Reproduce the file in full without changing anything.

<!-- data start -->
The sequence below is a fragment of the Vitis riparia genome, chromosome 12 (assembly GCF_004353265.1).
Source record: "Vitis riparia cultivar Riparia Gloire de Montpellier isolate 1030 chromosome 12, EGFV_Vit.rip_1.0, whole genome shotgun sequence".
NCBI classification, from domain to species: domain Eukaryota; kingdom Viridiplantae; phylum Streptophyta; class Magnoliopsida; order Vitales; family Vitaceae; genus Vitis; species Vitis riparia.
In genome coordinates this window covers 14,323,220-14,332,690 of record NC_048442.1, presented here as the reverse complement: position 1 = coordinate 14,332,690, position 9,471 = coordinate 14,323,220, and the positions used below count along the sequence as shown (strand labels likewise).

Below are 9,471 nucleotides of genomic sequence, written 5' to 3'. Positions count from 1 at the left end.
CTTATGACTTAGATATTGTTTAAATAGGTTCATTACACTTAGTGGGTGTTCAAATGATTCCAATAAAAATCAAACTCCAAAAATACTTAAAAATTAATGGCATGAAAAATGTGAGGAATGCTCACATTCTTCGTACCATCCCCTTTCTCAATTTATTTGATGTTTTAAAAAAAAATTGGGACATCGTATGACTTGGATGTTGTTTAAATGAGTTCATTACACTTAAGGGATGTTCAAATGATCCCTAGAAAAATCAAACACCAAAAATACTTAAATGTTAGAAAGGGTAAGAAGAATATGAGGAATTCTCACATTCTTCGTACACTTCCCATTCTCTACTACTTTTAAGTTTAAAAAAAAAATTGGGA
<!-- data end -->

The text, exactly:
The sequence below is a fragment of the Vitis riparia genome, chromosome 12 (assembly GCF_004353265.1).
Source record: "Vitis riparia cultivar Riparia Gloire de Montpellier isolate 1030 chromosome 12, EGFV_Vit.rip_1.0, whole genome shotgun sequence".
NCBI classification, from domain to species: domain Eukaryota; kingdom Viridiplantae; phylum Streptophyta; class Magnoliopsida; order Vitales; family Vitaceae; genus Vitis; species Vitis riparia.
In genome coordinates this window covers 14,323,220-14,332,690 of record NC_048442.1, presented here as the reverse complement: position 1 = coordinate 14,332,690, position 9,471 = coordinate 14,323,220, and the positions used below count along the sequence as shown (strand labels likewise).

Below are 9,471 nucleotides of genomic sequence, written 5' to 3'. Positions count from 1 at the left end.
CTTATGACTTAGATATTGTTTAAATAGGTTCATTACACTTAGTGGGTGTTCAAATGATTCCAATAAAAATCAAACTCCAAAAATACTTAAAAATTAATGGCATGAAAAATGTGAGGAATGCTCACATTCTTCGTACCATCCCCTTTCTCAATTTATTTGATGTTTTAAAAAAAAATTGGGACATCGTATGACTTGGATGTTGTTTAAATGAGTTCATTACACTTAAGGGATGTTCAAATGATCCCTAGAAAAATCAAACACCAAAAATACTTAAATGTTAGAAAGGGTAAGAAGAATATGAGGAATTCTCACATTCTTCGTACACTTCCCATTCTCTACTACTTTTAAGTTTAAAAAAAAAATTGGGA